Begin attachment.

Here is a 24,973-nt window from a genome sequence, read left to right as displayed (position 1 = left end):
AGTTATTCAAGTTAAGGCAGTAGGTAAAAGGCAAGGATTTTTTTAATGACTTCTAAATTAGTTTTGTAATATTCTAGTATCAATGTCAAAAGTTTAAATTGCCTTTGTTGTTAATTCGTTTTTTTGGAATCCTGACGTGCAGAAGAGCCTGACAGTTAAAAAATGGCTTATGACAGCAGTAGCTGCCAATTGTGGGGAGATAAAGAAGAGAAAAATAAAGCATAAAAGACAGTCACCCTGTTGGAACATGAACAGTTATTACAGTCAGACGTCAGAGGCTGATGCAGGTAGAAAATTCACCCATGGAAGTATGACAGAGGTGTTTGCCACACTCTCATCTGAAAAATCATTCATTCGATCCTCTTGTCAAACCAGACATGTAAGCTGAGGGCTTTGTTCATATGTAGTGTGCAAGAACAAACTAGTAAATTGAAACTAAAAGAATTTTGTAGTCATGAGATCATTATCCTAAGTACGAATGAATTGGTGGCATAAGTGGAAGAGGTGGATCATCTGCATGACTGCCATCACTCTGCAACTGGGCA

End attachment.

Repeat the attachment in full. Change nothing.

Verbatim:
Here is a 24,973-nt window from a genome sequence, read left to right as displayed (position 1 = left end):
AGTTATTCAAGTTAAGGCAGTAGGTAAAAGGCAAGGATTTTTTTAATGACTTCTAAATTAGTTTTGTAATATTCTAGTATCAATGTCAAAAGTTTAAATTGCCTTTGTTGTTAATTCGTTTTTTTGGAATCCTGACGTGCAGAAGAGCCTGACAGTTAAAAAATGGCTTATGACAGCAGTAGCTGCCAATTGTGGGGAGATAAAGAAGAGAAAAATAAAGCATAAAAGACAGTCACCCTGTTGGAACATGAACAGTTATTACAGTCAGACGTCAGAGGCTGATGCAGGTAGAAAATTCACCCATGGAAGTATGACAGAGGTGTTTGCCACACTCTCATCTGAAAAATCATTCATTCGATCCTCTTGTCAAACCAGACATGTAAGCTGAGGGCTTTGTTCATATGTAGTGTGCAAGAACAAACTAGTAAATTGAAACTAAAAGAATTTTGTAGTCATGAGATCATTATCCTAAGTACGAATGAATTGGTGGCATAAGTGGAAGAGGTGGATCATCTGCATGACTGCCATCACTCTGCAACTGGGCA